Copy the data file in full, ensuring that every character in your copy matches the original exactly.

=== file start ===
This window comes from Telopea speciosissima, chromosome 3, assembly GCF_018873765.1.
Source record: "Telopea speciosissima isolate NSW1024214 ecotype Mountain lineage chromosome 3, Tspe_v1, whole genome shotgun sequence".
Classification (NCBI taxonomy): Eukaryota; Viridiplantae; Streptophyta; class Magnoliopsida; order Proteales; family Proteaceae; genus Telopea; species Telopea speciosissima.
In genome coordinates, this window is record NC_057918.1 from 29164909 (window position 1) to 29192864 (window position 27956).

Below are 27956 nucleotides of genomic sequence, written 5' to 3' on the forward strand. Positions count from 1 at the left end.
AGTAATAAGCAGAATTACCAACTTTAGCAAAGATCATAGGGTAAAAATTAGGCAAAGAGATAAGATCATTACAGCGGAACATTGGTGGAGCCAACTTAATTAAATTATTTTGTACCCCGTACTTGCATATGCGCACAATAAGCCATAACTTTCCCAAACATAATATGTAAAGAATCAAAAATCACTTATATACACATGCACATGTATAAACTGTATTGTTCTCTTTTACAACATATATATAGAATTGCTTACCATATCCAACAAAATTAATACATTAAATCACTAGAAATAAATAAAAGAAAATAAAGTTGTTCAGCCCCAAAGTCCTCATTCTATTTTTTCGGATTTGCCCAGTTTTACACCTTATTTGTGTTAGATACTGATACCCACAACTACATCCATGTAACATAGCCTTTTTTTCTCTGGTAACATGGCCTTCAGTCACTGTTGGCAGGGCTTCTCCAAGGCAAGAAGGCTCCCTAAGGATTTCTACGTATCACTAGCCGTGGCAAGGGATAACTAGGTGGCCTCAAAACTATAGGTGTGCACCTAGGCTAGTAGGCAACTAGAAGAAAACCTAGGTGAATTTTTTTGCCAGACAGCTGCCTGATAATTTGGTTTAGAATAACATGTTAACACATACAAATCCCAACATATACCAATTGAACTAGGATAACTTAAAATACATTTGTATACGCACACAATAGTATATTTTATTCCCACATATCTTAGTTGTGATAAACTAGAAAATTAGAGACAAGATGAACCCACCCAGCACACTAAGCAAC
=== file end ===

This window comes from Telopea speciosissima, chromosome 3, assembly GCF_018873765.1.
Source record: "Telopea speciosissima isolate NSW1024214 ecotype Mountain lineage chromosome 3, Tspe_v1, whole genome shotgun sequence".
Classification (NCBI taxonomy): Eukaryota; Viridiplantae; Streptophyta; class Magnoliopsida; order Proteales; family Proteaceae; genus Telopea; species Telopea speciosissima.
In genome coordinates, this window is record NC_057918.1 from 29164909 (window position 1) to 29192864 (window position 27956).

Below are 27956 nucleotides of genomic sequence, written 5' to 3' on the forward strand. Positions count from 1 at the left end.
AGTAATAAGCAGAATTACCAACTTTAGCAAAGATCATAGGGTAAAAATTAGGCAAAGAGATAAGATCATTACAGCGGAACATTGGTGGAGCCAACTTAATTAAATTATTTTGTACCCCGTACTTGCATATGCGCACAATAAGCCATAACTTTCCCAAACATAATATGTAAAGAATCAAAAATCACTTATATACACATGCACATGTATAAACTGTATTGTTCTCTTTTACAACATATATATAGAATTGCTTACCATATCCAACAAAATTAATACATTAAATCACTAGAAATAAATAAAAGAAAATAAAGTTGTTCAGCCCCAAAGTCCTCATTCTATTTTTTCGGATTTGCCCAGTTTTACACCTTATTTGTGTTAGATACTGATACCCACAACTACATCCATGTAACATAGCCTTTTTTTCTCTGGTAACATGGCCTTCAGTCACTGTTGGCAGGGCTTCTCCAAGGCAAGAAGGCTCCCTAAGGATTTCTACGTATCACTAGCCGTGGCAAGGGATAACTAGGTGGCCTCAAAACTATAGGTGTGCACCTAGGCTAGTAGGCAACTAGAAGAAAACCTAGGTGAATTTTTTTGCCAGACAGCTGCCTGATAATTTGGTTTAGAATAACATGTTAACACATACAAATCCCAACATATACCAATTGAACTAGGATAACTTAAAATACATTTGTATACGCACACAATAGTATATTTTATTCCCACATATCTTAGTTGTGATAAACTAGAAAATTAGAGACAAGATGAACCCACCCAGCACACTAAGCAAC